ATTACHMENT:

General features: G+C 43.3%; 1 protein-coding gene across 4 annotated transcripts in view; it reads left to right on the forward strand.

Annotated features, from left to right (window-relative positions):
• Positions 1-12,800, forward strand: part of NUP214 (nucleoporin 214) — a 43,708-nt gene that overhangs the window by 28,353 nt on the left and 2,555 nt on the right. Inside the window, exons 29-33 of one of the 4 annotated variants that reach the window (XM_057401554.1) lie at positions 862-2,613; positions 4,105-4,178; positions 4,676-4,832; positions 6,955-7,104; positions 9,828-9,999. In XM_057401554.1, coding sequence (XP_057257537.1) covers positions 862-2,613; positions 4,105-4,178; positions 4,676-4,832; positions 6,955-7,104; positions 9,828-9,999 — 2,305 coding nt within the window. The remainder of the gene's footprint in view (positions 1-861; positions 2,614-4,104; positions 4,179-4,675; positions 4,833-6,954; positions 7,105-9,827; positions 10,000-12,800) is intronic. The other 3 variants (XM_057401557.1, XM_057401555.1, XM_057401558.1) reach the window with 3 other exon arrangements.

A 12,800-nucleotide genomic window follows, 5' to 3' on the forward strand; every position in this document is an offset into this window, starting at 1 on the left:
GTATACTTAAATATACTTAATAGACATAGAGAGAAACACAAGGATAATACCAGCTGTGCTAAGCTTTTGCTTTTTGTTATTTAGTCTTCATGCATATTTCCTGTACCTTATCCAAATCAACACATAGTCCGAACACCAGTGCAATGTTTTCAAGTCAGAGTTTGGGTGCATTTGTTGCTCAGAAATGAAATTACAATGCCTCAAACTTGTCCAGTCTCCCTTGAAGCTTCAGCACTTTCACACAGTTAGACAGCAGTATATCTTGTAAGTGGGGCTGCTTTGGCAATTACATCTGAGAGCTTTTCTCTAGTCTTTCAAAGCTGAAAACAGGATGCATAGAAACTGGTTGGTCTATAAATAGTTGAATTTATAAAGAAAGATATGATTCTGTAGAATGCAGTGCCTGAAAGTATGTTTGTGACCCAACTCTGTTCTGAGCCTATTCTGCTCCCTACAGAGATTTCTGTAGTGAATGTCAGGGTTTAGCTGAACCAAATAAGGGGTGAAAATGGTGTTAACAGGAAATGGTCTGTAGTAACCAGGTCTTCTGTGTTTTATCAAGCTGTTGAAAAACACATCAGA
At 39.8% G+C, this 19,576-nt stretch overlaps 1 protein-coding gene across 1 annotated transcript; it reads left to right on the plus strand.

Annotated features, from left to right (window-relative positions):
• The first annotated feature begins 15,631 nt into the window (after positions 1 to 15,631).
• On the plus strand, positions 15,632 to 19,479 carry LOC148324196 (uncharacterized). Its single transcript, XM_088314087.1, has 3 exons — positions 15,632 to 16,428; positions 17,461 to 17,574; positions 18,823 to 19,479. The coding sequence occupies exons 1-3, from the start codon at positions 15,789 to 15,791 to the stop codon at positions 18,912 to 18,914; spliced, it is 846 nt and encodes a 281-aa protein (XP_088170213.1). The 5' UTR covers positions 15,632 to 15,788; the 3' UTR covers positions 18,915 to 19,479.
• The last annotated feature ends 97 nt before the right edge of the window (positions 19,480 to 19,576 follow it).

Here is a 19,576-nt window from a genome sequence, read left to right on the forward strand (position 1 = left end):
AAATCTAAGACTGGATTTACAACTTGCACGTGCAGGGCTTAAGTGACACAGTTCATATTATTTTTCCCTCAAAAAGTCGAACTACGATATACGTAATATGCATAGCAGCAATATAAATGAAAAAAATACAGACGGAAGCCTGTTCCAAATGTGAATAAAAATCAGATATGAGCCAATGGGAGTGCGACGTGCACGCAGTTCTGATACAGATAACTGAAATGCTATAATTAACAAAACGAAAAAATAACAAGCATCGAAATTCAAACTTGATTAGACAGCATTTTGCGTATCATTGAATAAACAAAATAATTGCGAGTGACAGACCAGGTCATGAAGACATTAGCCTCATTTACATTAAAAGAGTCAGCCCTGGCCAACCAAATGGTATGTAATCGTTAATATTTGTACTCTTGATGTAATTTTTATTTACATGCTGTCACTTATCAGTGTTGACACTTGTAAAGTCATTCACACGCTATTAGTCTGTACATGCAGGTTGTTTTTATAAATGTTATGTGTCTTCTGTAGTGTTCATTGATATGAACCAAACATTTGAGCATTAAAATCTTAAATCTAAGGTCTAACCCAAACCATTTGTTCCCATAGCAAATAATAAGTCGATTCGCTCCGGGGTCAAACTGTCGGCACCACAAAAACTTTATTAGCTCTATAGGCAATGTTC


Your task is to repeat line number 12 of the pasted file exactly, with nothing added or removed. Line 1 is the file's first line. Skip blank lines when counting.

AAATCTAAGACTGGATTTACAACTTGCACGTGCAGGGCTTAAGTGACACAGTTCATATTATTTTTCCCTCAAAAAGTCGAACTACGATATACGTAATATGCATAGCAGCAATATAAATGAAAAAAATACAGACGGAAGCCTGTTCCAAATGTGAATAAAAATCAGATATGAGCCAATGGGAGTGCGACGTGCACGCAGTTCTGATACAGATAACTGAAATGCTATAATTAACAAAACGAAAAAATAACAAGCATCGAAATTCAAACTTGATTAGACAGCATTTTGCGTATCATTGAATAAACAAAATAATTGCGAGTGACAGACCAGGTCATGAAGACATTAGCCTCATTTACATTAAAAGAGTCAGCCCTGGCCAACCAAATGGTATGTAATCGTTAATATTTGTACTCTTGATGTAATTTTTATTTACATGCTGTCACTTATCAGTGTTGACACTTGTAAAGTCATTCACACGCTATTAGTCTGTACATGCAGGTTGTTTTTATAAATGTTATGTGTCTTCTGTAGTGTTCATTGATATGAACCAAACATTTGAGCATTAAAATCTTAAATCTAAGGTCTAACCCAAACCATTTGTTCCCATAGCAAATAATAAGTCGATTCGCTCCGGGGTCAAACTGTCGGCACCACAAAAACTTTATTAGCTCTATAGGCAATGTTC